The following is an article I published in the March 2022 edition of Faithlife’s Bible Study Magazine.
In this episode, Kirk and Dan discuss some additional matters related to the interpretation of Revelation 4. How should we understand the phrase “after this” used twice in verse 1, and what are some of the theological debates / discussions surrounding this phrase? Second, we take a closer look at the twenty elders and the four living creatures. Who or what might they be, and what role do they serve in this passage? Next, we consider briefly the theme of worship across the book. Who do you worship — God or the beast? And lastly, we consider the theme of heaven as God’s very temple, and how this reaches its climax in chapters 21-22.
The following is an excerpt from some material I composed for the teaching ministry of South City Church. You can listen to the sermon on which this material is based here — Our Identity and Calling in Christ (1 Peter 2:4-10).
In our passage this week [1 Peter 2:4-10], Peter makes use of this idea of temple.
Our understanding of temple begins in the Garden of Eden. If we were to look at Genesis 1-3 carefully, there are signs that we are suppose to see the Garden of Eden as something like a temple — a place where God dwells with humanity. Later when God gives Israel the tabernacle and temple, interestingly enough he tells them to decorate them with trees and things that make them look like a new Eden of sorts. The Garden of Eden is a “garden-temple.” And it is in this garden that God dwells with humanity without hindrance, without the intrusion of sin. Humanity experiences God’s presence and worships him perfectly.
When Adam and Even rebel, however, sin enters the equation. And this breaks the relationship between God and mankind. God, who is immeasurably holy, cannot tolerate sin. God’s, in his perfection, cannot dwell in the presence of sin without destroying it. This is why in the Old Testament, the levitical (temple) Law speaks of things being “unclean” and the sacrifices and their blood “cleansing” and “purifying.” It was through the temple and its sacrifices that God was able to dwell with his people again, despite sin. This is why God gave the temple, so that he could dwell with his people. And this is why he ordered the sacrifices, to deal with their sin.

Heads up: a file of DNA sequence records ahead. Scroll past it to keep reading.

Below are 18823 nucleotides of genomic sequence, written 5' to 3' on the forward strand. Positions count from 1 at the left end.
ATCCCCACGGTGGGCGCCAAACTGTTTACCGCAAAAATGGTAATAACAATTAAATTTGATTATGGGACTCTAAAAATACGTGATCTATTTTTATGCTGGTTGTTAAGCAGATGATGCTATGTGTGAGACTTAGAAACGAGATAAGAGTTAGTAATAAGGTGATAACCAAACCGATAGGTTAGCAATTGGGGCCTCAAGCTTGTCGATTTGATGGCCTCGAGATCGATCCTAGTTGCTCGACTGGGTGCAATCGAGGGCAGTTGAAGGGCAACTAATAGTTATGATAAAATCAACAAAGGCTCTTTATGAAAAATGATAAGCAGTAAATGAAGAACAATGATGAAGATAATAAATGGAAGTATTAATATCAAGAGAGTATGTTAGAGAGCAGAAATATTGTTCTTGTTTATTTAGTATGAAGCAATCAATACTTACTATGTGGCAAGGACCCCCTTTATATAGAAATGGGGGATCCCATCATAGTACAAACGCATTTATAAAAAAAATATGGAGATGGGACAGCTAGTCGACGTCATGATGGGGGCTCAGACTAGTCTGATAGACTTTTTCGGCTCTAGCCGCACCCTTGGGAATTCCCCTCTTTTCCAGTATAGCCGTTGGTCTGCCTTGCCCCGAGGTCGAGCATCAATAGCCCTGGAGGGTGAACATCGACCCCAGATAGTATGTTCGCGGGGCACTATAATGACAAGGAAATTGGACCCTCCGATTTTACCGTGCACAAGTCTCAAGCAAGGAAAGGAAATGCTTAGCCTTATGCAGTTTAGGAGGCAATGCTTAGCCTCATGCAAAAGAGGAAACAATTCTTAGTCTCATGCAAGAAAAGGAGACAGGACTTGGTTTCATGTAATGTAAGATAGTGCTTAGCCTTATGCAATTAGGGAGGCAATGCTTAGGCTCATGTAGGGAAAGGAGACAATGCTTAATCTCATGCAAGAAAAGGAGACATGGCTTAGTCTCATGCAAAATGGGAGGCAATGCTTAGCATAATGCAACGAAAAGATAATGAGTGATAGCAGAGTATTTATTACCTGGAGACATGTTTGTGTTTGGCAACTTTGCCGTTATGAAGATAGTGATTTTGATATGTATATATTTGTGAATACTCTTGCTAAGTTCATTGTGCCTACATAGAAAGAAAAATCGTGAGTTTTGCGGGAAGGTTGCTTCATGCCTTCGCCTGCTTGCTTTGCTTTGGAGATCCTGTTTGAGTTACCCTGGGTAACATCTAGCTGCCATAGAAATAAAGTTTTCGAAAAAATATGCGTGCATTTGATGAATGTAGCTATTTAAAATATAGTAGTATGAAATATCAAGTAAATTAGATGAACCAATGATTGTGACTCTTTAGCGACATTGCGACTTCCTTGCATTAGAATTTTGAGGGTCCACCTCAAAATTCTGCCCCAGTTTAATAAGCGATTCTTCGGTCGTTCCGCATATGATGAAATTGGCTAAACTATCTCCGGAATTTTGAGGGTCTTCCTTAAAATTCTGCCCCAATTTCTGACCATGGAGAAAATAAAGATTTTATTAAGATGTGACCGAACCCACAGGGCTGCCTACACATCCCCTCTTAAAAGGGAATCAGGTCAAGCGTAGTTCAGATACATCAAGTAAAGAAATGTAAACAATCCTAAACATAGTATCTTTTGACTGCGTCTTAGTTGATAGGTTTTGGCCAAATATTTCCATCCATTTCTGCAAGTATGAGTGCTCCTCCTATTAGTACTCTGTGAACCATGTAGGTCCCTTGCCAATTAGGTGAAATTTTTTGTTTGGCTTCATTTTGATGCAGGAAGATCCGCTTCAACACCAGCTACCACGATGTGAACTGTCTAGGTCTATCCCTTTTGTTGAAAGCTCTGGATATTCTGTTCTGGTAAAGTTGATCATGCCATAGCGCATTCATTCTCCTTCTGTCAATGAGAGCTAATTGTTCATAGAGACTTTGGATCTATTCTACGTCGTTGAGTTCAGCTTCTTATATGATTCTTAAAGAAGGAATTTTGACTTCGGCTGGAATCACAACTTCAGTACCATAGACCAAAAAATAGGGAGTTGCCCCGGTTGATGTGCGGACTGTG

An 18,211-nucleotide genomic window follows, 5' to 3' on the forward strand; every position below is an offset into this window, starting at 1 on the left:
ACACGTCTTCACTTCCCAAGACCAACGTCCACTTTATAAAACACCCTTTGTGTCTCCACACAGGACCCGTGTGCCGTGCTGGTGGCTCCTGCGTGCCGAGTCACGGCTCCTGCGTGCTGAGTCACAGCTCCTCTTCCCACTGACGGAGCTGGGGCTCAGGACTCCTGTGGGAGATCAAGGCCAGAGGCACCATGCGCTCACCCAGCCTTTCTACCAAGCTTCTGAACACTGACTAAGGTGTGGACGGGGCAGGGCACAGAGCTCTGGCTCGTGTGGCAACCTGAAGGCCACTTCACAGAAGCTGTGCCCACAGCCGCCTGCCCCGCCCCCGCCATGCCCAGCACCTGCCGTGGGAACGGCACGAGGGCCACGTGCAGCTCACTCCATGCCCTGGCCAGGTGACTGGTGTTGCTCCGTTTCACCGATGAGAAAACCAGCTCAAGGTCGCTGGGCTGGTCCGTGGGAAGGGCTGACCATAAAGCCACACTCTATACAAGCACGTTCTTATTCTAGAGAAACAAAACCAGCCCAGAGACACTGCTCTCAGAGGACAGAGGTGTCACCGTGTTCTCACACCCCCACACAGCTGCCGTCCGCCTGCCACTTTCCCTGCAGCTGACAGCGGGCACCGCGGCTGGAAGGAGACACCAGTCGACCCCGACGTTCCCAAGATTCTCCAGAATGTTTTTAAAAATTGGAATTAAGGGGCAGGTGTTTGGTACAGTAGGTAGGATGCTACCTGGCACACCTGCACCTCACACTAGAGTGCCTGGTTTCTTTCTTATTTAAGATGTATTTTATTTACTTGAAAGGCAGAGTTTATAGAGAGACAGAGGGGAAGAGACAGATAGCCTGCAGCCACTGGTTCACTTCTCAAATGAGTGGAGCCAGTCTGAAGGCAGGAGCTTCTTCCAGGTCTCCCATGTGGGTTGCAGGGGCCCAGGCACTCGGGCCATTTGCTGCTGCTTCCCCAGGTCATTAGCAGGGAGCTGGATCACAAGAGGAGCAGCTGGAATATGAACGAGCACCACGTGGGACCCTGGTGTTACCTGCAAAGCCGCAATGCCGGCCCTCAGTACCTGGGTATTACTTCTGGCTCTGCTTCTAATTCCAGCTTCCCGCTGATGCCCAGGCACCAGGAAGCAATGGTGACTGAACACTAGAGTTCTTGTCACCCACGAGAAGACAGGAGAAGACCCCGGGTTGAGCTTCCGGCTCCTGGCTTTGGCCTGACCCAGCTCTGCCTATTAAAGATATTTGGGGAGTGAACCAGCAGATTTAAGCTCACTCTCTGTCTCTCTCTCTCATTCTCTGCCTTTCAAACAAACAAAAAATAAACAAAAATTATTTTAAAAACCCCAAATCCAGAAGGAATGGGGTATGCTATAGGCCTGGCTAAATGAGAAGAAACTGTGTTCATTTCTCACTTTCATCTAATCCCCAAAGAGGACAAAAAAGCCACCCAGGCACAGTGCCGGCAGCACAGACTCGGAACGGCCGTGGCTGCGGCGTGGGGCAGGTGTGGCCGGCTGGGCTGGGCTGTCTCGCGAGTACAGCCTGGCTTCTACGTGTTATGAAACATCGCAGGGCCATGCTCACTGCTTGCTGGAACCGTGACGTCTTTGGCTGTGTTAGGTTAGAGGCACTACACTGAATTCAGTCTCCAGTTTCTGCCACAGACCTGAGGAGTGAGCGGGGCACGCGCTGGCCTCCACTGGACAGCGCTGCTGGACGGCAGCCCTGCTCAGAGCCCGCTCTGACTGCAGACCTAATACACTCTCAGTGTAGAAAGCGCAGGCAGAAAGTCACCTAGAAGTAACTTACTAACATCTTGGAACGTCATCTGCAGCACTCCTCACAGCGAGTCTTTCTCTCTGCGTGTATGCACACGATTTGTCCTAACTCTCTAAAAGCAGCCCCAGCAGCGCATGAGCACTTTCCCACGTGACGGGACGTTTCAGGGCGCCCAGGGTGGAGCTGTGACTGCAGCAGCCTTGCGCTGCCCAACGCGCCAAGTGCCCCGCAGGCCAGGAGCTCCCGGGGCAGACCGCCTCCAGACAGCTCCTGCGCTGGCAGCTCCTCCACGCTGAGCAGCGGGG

On Sunday, January 24th, 2016, I began a Core Seminar on Redemptive History & Biblical Theology at my church, Lake Drive Baptist Church. During the course of this series I’ll be sending out emails recapping lessons and directing recipients to resources for further study.
Rather than just share these recaps with my church family, I’ve decided to share them here on the blog for anyone else who might be interested. I will be posting them occasionally over the next couple of months on a weekly basis or so.
See previous posts:
- Introducing Biblical Theology and Redemptive History (LDBC Recap 1/24/16)
- The Significance and Relevance of Biblical Theology and Redemptive History (LDBC Recap 1/31/16)
- Foundational Principles and Basic Frameworks for Redemptive History and Biblical Theology (LDBC Recap 2/7/16)
- Redemptive-Historical, Biblical-Theological Hermeneutics (LDBC Recap 2/14/16 Pt. 1)
- Redemptive-Historical Survey: 1 | Creation (LDBC Recap 2/14/16 Pt. 2)
- Redemptive-Historical Survey: 2 | The Fall (LDBC Recap 2/21/16)
- Redemptive-Historical Survey: 3 | The Flood & Noahic Covenant (LDBC Recap 2/28/16)
- Redemptive-Historical Survey: 4 | Abrahamic Covenant & the Patriarchs (LDBC Recap 3/6/16 Pt. 1)
- Redemptive-Historical Survey: 5 | The Exodus (LDBC Recap 3/6/16 Pt. 2)
- Redemptive-Historical Survey: 6 | The Mosaic Covenant (LDBC Recap 3/13/16)
- Redemptive-Historical Survey: 7 | The Wilderness Wanderings (LDBC Recap 3/20/16, Pt. 1)
- Redemptive-Historical Survey: 8 | Entrance and Life in the Promised Land (LDBC Recap 3/20/16 Pt. 2)
- Redemptive-Historical Survey: 9 | The Monarchy & Davidic Covenant (LDBC Recap 4/3/16 Pt. 1)
- Redemptive-Historical Survey: 10 | Wisdom and Songs (LDBC Recap 4/3/16 Pt. 2)
- Redemptive-Historical Survey: 11 | Exile & New Covenant (LDBC Recap 4/17/16 Pt. 1)
- Redemptive-Historical Survey: 12 | Return from Exile (LDBC Recap 4/17/16 Pt. 2)
This week was surveyed the role of the Gospel–or, the mission of Jesus–in redemptive history.
Overview of Biblical material
Matthew, Mark, Luke, John – The life and saving work of Jesus.
- God becomes a human—Jesus of Nazareth.
- He works great miracles.
- He teaches great things.
- He is eventually killed by the Jews and Romans.
- But three days later he rises from the dead.
Role within redemptive history
We can summary the central role of the Gospel in redemptive history as follows: God becomes a human being—Jesus—and initially but decisively brings about God’s new-creational kingdom. He does this centrally through his death and resurrection.
As always, we will break this down into in various parts for closer examination.
- God becomes a human: the incarnation’s relationship to the Gospel
First, we want to consider the incarnation’s (lit. “infleshing,” i.e., the event God becoming a human) relationship to the Gospel and its fulfillment of this new-creational kingdom.